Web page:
The Problem of the Color(blind): Racial Transgression and the Politics of Black Performance - Theater: Theory/Text/Performance (Hardback)
  • The Problem of the Color(blind): Racial Transgression and the Politics of Black Performance - Theater: Theory/Text/Performance (Hardback)
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The Problem of the Color(blind): Racial Transgression and the Politics of Black Performance - Theater: Theory/Text/Performance (Hardback)

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£61.95
Hardback 256 Pages / Published: 30/06/2011
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The Problem of the Color[blind] focuses on black performance in theater, film, and television to examine and theorize questions of multiculturalism versus colorblindness in American culture. The book explores aspects of nontraditional casting, a practice that assumes the possibility and desirability of a performing body that is somehow race neutral. Nontraditional casting occurs often enough that audiences can recognize it as a product of integration within American culture, but it's practiced far less than it could be and remains largely untheorized. Brandi Catanese explores questions that colorblind casting provokes, including what cultural and aesthetic processes are at play and where race neutrality is located (e.g., in the eyes of the spectator, in the body of the performer, in the medium of the performance?). Concluding that ideologies of transcendence are ahistorical and therefore unenforceable, Catanese advances the concept of racial transgression as her chapters move between readings of dramatic texts, films, and popular culture, and debates in critical race theory and the culture wars.|The Problem of the Color[blind] focuses on black performance in theater, film, and television to examine and theorize questions of multiculturalism versus colorblindness in American culture. The book explores aspects of nontraditional casting, a practice that assumes the possibility and desirability of a performing body that is somehow race neutral. Nontraditional casting occurs often enough that audiences can recognize it as a product of integration within American culture, but it's practiced far less than it could be and remains largely untheorized. Brandi Catanese explores questions that colorblind casting provokes, including what cultural and aesthetic processes are at play and where race neutrality is located (e.g., in the eyes of the spectator, in the body of the performer, in the medium of the performance?). Concluding that ideologies of transcendence are ahistorical and therefore unenforceable, Catanese advances the concept of racial transgression as her chapters move between readings of dramatic texts, films, and popular culture, and debates in critical race theory and the culture wars.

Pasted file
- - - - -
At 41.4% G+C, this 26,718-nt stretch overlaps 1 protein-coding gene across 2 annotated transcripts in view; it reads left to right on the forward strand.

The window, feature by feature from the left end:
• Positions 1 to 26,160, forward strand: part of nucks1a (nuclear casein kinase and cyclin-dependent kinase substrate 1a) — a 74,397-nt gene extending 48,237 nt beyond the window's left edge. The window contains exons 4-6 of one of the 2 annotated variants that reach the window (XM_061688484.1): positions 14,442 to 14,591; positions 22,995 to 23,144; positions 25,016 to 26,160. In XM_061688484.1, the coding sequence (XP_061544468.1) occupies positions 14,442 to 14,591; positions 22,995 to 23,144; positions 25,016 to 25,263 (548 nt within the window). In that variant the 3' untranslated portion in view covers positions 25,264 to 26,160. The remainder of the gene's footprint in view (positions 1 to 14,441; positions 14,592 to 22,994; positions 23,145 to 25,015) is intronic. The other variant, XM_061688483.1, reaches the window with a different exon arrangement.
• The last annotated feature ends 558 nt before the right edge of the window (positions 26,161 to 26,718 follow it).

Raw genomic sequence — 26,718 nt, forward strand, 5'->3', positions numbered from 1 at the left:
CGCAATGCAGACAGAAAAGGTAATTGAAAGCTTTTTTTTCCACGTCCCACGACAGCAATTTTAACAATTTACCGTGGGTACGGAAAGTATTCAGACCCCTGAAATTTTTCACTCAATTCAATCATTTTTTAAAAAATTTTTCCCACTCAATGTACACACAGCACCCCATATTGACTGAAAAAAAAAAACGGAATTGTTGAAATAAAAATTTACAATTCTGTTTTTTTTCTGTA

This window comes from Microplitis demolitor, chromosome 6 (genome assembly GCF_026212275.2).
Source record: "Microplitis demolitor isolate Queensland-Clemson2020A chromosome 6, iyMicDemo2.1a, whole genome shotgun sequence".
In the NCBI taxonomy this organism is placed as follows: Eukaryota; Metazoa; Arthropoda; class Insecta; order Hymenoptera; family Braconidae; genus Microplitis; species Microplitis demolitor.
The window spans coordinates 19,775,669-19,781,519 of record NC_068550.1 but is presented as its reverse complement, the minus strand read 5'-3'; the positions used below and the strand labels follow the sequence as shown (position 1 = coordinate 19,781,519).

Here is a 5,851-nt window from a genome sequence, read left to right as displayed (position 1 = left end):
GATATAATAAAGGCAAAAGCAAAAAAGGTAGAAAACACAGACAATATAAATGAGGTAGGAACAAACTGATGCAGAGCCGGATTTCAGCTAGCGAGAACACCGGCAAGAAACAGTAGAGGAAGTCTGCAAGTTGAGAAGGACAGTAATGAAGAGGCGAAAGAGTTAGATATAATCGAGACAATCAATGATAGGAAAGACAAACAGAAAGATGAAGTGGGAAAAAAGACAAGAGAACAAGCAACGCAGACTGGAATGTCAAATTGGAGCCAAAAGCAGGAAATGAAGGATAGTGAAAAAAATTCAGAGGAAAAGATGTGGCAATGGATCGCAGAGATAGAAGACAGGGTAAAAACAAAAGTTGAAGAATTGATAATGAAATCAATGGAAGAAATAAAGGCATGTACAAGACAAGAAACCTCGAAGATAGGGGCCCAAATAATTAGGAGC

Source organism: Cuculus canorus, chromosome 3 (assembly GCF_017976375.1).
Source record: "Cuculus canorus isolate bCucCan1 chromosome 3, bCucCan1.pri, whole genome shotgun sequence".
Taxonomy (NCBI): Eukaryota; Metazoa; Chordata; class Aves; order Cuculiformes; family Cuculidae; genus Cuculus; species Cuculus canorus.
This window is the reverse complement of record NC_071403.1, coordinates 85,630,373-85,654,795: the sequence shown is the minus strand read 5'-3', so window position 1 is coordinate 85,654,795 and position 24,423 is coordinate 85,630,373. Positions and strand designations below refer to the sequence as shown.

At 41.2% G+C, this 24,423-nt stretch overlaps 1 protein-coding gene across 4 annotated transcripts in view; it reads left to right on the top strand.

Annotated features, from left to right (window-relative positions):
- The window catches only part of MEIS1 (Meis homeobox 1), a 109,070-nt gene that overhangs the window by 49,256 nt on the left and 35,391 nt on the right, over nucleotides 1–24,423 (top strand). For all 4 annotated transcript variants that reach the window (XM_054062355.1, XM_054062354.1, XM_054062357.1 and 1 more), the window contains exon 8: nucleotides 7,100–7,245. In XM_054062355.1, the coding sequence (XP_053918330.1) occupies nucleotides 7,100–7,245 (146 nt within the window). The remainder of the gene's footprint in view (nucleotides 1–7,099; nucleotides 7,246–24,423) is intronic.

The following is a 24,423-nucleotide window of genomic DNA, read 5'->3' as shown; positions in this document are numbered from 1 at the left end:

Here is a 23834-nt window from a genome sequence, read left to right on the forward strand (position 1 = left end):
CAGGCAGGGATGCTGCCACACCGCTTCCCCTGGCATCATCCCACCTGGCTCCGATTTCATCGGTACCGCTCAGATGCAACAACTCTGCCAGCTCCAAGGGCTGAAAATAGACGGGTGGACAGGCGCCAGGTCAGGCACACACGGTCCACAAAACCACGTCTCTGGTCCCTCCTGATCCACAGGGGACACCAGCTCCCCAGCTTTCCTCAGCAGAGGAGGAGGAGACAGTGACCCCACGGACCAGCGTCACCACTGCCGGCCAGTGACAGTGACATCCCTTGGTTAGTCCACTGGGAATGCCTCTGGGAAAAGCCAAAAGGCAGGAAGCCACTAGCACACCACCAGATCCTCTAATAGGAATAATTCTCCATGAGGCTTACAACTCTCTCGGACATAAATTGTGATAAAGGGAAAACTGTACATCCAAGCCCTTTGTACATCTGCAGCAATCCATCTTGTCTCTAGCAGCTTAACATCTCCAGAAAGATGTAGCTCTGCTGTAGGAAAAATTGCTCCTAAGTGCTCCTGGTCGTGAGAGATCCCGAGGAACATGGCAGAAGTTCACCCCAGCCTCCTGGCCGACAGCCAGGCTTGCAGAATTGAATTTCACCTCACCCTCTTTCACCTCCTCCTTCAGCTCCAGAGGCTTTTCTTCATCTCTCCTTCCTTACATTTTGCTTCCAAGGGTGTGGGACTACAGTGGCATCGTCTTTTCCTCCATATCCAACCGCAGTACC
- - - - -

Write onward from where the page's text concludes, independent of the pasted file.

Publisher: The University of Michigan Press
ISBN: 9780472071265
Number of pages: 256
Weight: 550 g
Dimensions: 229 x 152 x 23 mm


MEDIA REVIEWS

Runner-up for the Errol Hill Award from the American Society for Theatre Research

--Errol Hill Award, American Society for Theatre Research (11/13/2012)

"Beautifully written and cogently argued, Racial Transgressions addresses one of the most persistent socio-political questions in contemporary culture: 'are we a multicultural nation, or a colorblind one?' A tremendously illuminating study that promises to break new ground in the fields of theater and performance studies, African American Studies, feminist theory, cultural studies, and film and television studies."
--Daphne Brooks, Princeton University

--Daphne Brooks "Daphne Brooks "
"The Problem of the Color[blind] is a timely, well-written book that will appeal to students and scholars of African American theatre and performance studies, as well as those who are interested in critical race theory."
--Theatre Journal--La Donna L. Forsgren "Theatre Journal "
"Green does more than merely enable the reader to understand the development and conventions of a popular literary genre. Rather, he employs that genre as a lens through which to view the larger processes by which authors, printers, and political elites came to understand print's potential to reify or undermine..."
--Sixteenth Century Journal-- (06/18/2013)
"The majesty of Catanese's book anchors itself in her shift away from the history and mechanics of nontraditional casting and in her critical engagement with the concept of colorblindness."
--Harvey Young, Theatre History Studies
-- (12/22/2015)

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